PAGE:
The Five Love Languages - I've had about thirty people tell me to read this, and I have to say that it really is a great resource and includes some wonderful ideas for expressing love effectively. It speaks to a lot of issues I see in relationships and it really made me want to do better at both expressing love the way the people I care about need it and recognizing and appreciating love from people the way that they are trying to show it. It also made me want to get the Five Love Languages of Children for some more specific ways to find out what makes my kids tick and how to make them feel more loved and secure. So, I did. But I haven't started reading it yet.

Unaccustomed Earth - I enjoyed this collection of stories. I found them a bit sad and somewhat haunting, but really enjoyed the style of the writing. It peaked my interest in India and Indians in America, and also made me want to read more of Jhumpa Lahiri's books.

Healthy Sleep Habits, Happy Baby - Just needed a refresher course. I've read this one at least three times since Calvin was a baby and although it has serious editing deficiencies in the order and presentation of some of the info, man! It is a serious help and lifesaver. I believe in healthy sleep as a way for both parents and kids to be better and more responsive to each other and less harried in general. Calvin was the only one of my babies who has ever "cried it out" and that was very short-lived and only because we didn't start when he was a newborn. Don't get me wrong - we still have kids who come into our bed in the middle of the night sometimes and we still have nights or time periods when bedtime and sleep gets a little messed up, but bedtime and rest are all in all very pleasant and great times for all of us, and I recommend this book for the scientific backing and also the reasonable approach to correcting sleep habits. This is also one book that helps me make it through the first two or three months of a newborn's life - not because the newborn sleeps through the night already, but because I cand read and understand how the sleep rythms and nap patterns usually evolve and I can see light at the end of the tunnel.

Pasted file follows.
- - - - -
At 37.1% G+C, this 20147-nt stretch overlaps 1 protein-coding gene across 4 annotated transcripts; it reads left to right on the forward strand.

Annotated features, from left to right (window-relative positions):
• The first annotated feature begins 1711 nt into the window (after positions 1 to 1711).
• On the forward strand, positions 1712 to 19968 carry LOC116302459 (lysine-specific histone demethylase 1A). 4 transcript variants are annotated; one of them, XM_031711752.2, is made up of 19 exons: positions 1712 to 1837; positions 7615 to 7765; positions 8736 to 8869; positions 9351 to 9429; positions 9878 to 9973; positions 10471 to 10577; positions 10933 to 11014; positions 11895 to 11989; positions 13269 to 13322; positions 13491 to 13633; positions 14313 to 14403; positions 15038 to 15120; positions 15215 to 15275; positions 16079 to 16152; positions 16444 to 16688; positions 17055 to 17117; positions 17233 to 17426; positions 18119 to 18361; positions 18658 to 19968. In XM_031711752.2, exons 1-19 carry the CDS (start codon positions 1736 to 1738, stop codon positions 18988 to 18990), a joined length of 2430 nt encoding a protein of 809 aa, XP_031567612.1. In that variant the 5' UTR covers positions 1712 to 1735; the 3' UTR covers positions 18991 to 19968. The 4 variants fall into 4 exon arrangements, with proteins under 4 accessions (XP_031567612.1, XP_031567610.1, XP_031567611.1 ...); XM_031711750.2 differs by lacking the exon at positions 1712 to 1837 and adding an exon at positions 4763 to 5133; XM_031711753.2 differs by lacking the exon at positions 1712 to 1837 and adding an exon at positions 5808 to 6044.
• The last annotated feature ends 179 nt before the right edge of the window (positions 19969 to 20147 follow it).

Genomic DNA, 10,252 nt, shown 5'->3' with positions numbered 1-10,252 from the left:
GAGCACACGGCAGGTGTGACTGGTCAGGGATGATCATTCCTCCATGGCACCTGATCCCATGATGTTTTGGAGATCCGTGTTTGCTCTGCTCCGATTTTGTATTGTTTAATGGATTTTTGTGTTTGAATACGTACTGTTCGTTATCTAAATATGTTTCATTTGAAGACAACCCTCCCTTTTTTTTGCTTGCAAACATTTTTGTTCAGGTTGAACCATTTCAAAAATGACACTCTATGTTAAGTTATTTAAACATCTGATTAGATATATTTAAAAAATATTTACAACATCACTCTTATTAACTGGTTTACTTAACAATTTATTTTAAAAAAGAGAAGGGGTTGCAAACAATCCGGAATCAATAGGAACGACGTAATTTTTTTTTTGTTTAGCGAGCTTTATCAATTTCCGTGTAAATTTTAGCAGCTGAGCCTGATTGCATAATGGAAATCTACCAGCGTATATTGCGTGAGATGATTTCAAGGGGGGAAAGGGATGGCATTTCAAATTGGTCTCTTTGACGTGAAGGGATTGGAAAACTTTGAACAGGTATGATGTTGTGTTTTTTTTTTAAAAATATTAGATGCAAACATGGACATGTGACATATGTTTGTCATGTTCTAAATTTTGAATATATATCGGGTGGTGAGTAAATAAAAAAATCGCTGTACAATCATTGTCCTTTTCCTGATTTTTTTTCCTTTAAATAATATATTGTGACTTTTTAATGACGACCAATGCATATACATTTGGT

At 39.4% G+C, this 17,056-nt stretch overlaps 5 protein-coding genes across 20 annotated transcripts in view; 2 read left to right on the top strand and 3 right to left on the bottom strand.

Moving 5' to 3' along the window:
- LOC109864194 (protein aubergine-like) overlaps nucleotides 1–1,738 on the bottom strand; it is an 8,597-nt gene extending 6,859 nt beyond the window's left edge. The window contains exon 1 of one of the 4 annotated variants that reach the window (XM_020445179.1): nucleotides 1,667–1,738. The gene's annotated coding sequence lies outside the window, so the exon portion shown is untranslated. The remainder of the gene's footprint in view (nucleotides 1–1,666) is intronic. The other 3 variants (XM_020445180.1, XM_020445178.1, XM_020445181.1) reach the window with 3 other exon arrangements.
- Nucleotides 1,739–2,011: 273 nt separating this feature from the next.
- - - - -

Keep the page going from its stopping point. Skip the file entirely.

First Light - Sir Nottaguy, this one barely arrived from Amazon, so I just started it. I like it so far. Thanks for the recommendation!

6 comments:

Sir Nottaguy-Imadad said...

A book is like a dear friend. You can pay it no attention for a long time. But when you pick it up again, it welcomes you back with arms wide open.

Jennifer, Snapshot said...

Fun! I have to say that the first Harry Potter book definitely didn't capture my attention, and the second wasn't great either, but it was the 3rd that hooked me! So, when you're looking for a nice read sometime, go back to them.

Katrina @ Callapidder Days said...

Great job, Traci! And I absolutely love this quote:

"...whether I'm reading to escape or to learn, it makes me happy because it keeps my brain and my heart alive." I completely agree!

Oh and Healthy Sleep Habits...-- I love that one too! I had lost my copy before my 2nd child came along, and that was on my list of must-haves!

Thanks so much for being part of the Spring Reading Thing. I hope your stay in London is refreshing and all goes well with the birth and first few weeks of your new little one!

Andrea said...

I agree with the sleep habits book. Drives me crazy, but has some great info. I wish I had read it with the first baby and knew they were only awake for an hour or so.
Great reviews. I'll have to read some that I haven't.
You've also inspired me to find more time to read.

Gabriela said...

I can't believe it's time for you to go to London. I know just what you mean about all the lists and stuff. Best of luck-what an adventure to have a baby in another, another country. I hope all goes smoothly.

I really enjoyed Unaccustumed Earth as well. Are you on Goodreads? If you are, we should be friends. :)

Janet said...

I enjoyed reading your wrap-up. I think The 5 Love Languages is a great resource too.